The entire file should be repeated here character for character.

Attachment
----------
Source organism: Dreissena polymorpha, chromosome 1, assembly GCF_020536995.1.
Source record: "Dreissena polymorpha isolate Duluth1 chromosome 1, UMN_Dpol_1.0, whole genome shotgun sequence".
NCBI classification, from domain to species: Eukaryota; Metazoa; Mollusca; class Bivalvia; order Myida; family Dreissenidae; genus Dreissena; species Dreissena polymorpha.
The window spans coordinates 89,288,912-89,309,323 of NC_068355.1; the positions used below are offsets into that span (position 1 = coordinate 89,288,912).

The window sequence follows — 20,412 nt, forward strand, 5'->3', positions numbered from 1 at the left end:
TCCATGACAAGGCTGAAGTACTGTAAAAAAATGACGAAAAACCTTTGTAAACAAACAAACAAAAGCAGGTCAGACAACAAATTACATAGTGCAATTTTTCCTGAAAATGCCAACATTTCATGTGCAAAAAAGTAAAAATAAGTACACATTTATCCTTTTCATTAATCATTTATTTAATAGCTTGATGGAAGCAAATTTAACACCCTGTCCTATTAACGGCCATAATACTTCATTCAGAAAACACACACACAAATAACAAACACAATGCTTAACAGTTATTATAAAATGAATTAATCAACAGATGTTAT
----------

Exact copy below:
Source organism: Dreissena polymorpha, chromosome 1, assembly GCF_020536995.1.
Source record: "Dreissena polymorpha isolate Duluth1 chromosome 1, UMN_Dpol_1.0, whole genome shotgun sequence".
NCBI classification, from domain to species: Eukaryota; Metazoa; Mollusca; class Bivalvia; order Myida; family Dreissenidae; genus Dreissena; species Dreissena polymorpha.
The window spans coordinates 89,288,912-89,309,323 of NC_068355.1; the positions used below are offsets into that span (position 1 = coordinate 89,288,912).

The window sequence follows — 20,412 nt, forward strand, 5'->3', positions numbered from 1 at the left end:
TCCATGACAAGGCTGAAGTACTGTAAAAAAATGACGAAAAACCTTTGTAAACAAACAAACAAAAGCAGGTCAGACAACAAATTACATAGTGCAATTTTTCCTGAAAATGCCAACATTTCATGTGCAAAAAAGTAAAAATAAGTACACATTTATCCTTTTCATTAATCATTTATTTAATAGCTTGATGGAAGCAAATTTAACACCCTGTCCTATTAACGGCCATAATACTTCATTCAGAAAACACACACACAAATAACAAACACAATGCTTAACAGTTATTATAAAATGAATTAATCAACAGATGTTAT